The reviewer is a Washington writer and the mother of five young adults.
Make no mistake. The movement in the field of child care is to the right, or the rear, or wherever the old-fashioned methods are stored. Many middle-aged parents look at the younger generation and wonder if, as adorable toddlers, they received too much Spock and not enough spank. Anyone who applauds this revised thinking will stand up and cheer when they learn that no less a figure than Margaret Mead may have been wrong. An Australian anthropologist has written a book (to be published by Harvard University Press in April) which casts the gravest doubts on Mead's watershed work, "Coming of Age in Samoa," and on all the "nature over nurture" philosophy that it engendered.
Rita Kramer will not be surprised. Her exhaustive research has led her through the works of Mead and her disciples and she has found them all skewed or wanting in one way or another. Her book offers 46 pages of detailed notes to reinforce her conclusions.
The author believes several things very, very firmly. She believes that mothers should stay home with their babies at least through the first three years. She believes that every child is entitled to grow up in a home with a mother and a father performing their primary functions as female-nurturer and male-provider. She believes that schools are for teaching and nothing else. She thinks that the role of government in education has been an unmitigated disaster. She is not sure that the benefits of today's technology outweigh the damage that has been done by television. She seems to question the wisdom of the child labor laws.
Of her first tenet she writes: ". . . to seek out another individual to take your place in the life of your child may be necessary and sad, or it may be unnecessary and therefore even sadder, but to leave the job to the staff of a day-care center, in any conceivable meaning that phrase may have in reality, is besotted." So much for the working mother's dream solution.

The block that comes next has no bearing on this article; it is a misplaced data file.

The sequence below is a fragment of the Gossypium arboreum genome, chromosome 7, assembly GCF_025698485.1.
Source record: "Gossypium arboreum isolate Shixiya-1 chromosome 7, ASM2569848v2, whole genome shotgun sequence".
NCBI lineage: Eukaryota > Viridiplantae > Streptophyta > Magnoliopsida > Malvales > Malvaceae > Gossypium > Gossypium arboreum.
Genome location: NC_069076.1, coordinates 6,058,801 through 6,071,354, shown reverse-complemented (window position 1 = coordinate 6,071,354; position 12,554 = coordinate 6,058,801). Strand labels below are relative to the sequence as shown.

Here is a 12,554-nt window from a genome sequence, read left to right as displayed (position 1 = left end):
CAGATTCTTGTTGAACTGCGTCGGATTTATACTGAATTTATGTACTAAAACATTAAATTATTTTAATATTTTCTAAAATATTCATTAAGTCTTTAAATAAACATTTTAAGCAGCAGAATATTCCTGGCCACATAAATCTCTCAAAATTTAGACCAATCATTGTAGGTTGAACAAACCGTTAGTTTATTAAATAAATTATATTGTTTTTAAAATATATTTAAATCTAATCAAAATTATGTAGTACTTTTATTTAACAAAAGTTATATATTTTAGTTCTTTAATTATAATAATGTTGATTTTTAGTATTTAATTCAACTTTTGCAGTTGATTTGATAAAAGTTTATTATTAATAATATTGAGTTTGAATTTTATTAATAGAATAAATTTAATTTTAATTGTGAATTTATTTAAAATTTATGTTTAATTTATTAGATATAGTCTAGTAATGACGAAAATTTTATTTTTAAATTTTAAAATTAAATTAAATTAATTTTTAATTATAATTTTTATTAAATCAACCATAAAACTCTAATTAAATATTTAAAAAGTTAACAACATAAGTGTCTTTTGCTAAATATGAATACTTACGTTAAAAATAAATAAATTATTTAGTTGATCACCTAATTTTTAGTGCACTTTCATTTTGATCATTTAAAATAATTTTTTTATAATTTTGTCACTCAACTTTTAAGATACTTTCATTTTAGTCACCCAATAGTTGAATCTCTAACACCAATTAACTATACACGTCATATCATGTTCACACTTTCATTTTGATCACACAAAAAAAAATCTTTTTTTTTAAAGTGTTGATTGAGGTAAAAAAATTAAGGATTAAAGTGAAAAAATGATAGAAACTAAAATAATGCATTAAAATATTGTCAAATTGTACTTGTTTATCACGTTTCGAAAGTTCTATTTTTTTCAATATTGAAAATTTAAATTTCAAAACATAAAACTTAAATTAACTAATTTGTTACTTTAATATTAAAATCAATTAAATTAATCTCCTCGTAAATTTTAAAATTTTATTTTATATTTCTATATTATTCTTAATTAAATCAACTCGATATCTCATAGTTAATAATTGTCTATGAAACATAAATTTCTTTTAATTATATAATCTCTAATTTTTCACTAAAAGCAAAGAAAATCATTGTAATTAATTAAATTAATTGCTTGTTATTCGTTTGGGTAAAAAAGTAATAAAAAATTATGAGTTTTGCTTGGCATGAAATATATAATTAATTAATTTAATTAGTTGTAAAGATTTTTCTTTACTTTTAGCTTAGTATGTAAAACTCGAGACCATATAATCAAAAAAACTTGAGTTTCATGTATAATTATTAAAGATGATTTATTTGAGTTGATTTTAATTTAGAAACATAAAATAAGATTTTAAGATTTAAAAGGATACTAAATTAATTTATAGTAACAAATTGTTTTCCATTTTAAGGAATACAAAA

Of her second view she writes: "Children should have two parents and they should be unequivocally of opposite sexes. Young children learn what it is to be male or female by identifying with a parent of one sex or the other." Surely this will cool the idea of "house-husbands" once and for all. She regards the phrase "one-parent family" as an oxymoron.
On education: "Schools are for teaching children to read and write, to reason with words and numbers, to master the skills that are needed for understanding the past and operating in the future. That is their job. Everything else, like bringing about social change, teaching children how to get along with different kinds of people, diagnosing or treating children's individual emotional problems, is not their job." All this in case any parent was looking to the school for help.
Kramer has a special scorn for the role of government in the field of education, for the "federal-academic complex . . . in which the government funds research projects on programs as well as on further research, a self-perpetuating system with a vested interest as well as an ideological one in expanding government." Her examples of government-funded sex-education manuals are positively hair-raising, e.g., in their suggestions that homosexuality is simply another choice of life style and that the only thing wrong with teen-age sex is feeling guilty. Kramer came to this argument well-armed.
She wonders "is there really much that most women find to do in the work force that is worth giving up shaping the next generation for?" She allows that some women must work, but affords them small comfort. The reader must also wonder. Does Kramer know about modern mortgage payments that require two incomes? Has she considered the cost of educating the children when they are ready for college?
This book offers a stern view of family life. It will, with some eloquence, reinforce the views of some young parents, but it will cause a lot of grief and guilt to settle in most hearts and homes.
Early on, the reader is urged to choose only the advice that will help. Since the tone of the book is so didactic, it is hard to know just what small bits could be extracted to enrich the "quality time" concept embraced by most working mothers.
It will take more than one book--or 100 books--to overcome the last 50 years of change. However, this book is another step on the road back.